With the right precautions and training, drowning is completely preventable
Summer is here, which probably means that your children are looking for things to do. And in Florida, that often means water, whether it’s a dip in the pool or a trip to the Gulf, a lake, or the ocean.
While water activities are an essential part of growing up in Florida, they can quickly become deadly, as numerous grieving parents can attest. Our state has the unfortunate distinction of having the most drowning deaths in the U.S. for children four and under, and drowning is the leading cause of injury death among this age group. Florida is ranked second in the nation for drowning deaths among children one to 14. According to statistics from the Florida Department of Children and Families, 84 kids drowned in Florida in 2015.
Most troubling is the fact that the majority of those under the age of five drown in backyard pools with an adult close by – but not watching – the child. Among children ages five to nine, the greatest source of risk is a tie between the bathtub and swimming in an open body of water, where currents, distance, and fatigue can threaten even children who know how to swim. No matter the setting, adults can too easily get distracted, said SwimLife founder Kelly Whittemore, who teaches children to swim in Sanford.
“A child can drown in the seconds it takes to return a text message,” Whittemore said.
Another issue is that often a child in distress will go unnoticed because of how quietly an emergency can happen.
“Hollywood has done us all a big disservice,” Whittemore continued. “They’ve made it look like there’s lots of splashing and noise involved. In reality, a child can slip in without a splash and there’s no noise. That’s how quickly and silently it happens.”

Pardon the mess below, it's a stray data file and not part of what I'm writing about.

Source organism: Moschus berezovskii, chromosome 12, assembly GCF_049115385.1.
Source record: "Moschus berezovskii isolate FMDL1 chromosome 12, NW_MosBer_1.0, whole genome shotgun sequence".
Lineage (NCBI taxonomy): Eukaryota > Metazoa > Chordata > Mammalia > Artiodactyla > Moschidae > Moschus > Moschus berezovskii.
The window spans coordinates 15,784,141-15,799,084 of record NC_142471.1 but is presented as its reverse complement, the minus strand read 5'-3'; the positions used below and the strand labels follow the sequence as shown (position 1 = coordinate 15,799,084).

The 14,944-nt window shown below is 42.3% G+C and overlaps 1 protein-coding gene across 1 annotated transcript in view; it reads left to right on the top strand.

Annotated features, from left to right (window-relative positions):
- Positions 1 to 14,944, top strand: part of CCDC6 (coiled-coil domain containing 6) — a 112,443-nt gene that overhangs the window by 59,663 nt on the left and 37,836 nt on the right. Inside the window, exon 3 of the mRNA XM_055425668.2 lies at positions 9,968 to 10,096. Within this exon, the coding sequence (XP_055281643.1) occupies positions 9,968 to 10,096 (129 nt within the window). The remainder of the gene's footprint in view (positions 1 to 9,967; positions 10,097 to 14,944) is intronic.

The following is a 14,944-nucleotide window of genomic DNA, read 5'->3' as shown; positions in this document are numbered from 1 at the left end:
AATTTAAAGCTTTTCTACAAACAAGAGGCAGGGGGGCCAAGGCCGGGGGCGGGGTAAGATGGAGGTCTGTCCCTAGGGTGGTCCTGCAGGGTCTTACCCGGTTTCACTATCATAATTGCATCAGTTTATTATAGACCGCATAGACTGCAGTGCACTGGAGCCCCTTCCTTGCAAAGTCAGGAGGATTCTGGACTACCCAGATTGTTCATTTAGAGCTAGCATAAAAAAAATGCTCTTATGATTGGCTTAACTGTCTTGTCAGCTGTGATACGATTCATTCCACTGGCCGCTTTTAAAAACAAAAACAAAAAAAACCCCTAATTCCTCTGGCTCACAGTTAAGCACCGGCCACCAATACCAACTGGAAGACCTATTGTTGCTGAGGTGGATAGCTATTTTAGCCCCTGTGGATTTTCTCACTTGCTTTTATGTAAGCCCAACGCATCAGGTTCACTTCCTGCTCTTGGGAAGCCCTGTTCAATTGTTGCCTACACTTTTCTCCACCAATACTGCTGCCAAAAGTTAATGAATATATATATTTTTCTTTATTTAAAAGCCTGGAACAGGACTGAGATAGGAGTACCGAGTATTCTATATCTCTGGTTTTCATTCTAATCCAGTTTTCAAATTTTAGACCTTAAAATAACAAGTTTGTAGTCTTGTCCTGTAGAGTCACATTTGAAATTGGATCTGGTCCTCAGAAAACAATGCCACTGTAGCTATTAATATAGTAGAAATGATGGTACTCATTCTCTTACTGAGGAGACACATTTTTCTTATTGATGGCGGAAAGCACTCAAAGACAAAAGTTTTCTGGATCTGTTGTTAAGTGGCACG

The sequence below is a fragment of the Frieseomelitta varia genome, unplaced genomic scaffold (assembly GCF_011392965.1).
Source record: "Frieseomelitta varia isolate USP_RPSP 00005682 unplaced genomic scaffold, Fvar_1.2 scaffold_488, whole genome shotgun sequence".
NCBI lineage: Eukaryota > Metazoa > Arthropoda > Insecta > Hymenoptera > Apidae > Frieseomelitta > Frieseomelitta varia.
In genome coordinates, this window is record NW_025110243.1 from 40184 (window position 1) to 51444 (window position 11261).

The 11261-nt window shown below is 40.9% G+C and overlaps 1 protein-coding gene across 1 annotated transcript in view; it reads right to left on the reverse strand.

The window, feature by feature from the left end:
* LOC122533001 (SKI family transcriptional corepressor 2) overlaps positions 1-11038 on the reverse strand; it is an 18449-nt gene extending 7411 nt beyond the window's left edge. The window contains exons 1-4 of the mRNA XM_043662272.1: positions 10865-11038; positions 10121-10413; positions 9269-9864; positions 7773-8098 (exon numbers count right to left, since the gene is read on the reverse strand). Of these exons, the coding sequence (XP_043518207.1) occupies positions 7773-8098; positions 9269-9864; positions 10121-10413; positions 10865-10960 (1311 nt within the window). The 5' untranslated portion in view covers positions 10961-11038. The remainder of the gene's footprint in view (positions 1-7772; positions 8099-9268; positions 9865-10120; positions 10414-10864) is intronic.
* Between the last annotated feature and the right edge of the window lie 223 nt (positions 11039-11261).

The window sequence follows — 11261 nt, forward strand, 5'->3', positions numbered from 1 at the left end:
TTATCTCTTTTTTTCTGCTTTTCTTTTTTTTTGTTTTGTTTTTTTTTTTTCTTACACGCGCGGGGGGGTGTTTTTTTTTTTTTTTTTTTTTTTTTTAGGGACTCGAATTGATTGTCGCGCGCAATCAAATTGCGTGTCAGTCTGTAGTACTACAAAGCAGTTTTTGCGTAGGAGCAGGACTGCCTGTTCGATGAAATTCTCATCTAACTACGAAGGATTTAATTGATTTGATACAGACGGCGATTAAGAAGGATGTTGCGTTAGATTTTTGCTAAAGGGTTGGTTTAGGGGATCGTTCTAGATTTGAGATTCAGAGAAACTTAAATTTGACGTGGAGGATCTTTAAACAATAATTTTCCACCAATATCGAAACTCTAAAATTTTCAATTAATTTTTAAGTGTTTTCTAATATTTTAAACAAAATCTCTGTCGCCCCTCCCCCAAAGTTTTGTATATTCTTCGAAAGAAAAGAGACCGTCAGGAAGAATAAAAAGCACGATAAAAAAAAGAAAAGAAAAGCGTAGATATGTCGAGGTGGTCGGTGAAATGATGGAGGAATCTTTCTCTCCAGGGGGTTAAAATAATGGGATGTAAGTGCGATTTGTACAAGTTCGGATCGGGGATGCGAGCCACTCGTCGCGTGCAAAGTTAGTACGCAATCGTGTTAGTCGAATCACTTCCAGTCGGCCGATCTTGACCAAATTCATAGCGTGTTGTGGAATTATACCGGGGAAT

How to keep the kids safe this summer
No matter where you are, if there is water nearby, you have to be vigilant. Here are some important tips to follow:
- Always have an adult watching at all times without electronic devices, alcohol, or any other things that can cause distraction.
- Be sure everyone knows how to swim – lessons are important – and use life jackets and inflatable floaties if necessary.
- Keep pool fences and gates closed and latched when the pool isn’t being used; even if your kids are familiar with the pool safety rules, that doesn’t mean your neighbors’ kids are.
- Make sure at least one person – preferably the adult doing the supervising – knows basic life-saving techniques like CPR and, ideally, the use of an automated external defibrillator (AED).
If your kids or children you are responsible for will be doing a lot of swimming this summer, you need to do everything you can to keep them safe. And if you have never learned CPR or maybe it’s been a few years, One Beat CPR can help by teaching you how to respond in an emergency.
We offer an assortment of classes on CPR, first aid, how to use an AED, and more. We also have pediatric advanced life support certifications and recertifications for healthcare providers that are specifically designed to improve the response to and management of pediatric emergencies. All of our classes are taught by professionals and many of them can be conducted in your own home, business, or other facility.
For any questions or to learn more about what we offer, call us at 954-321-5305 or send us a message through our online contact form.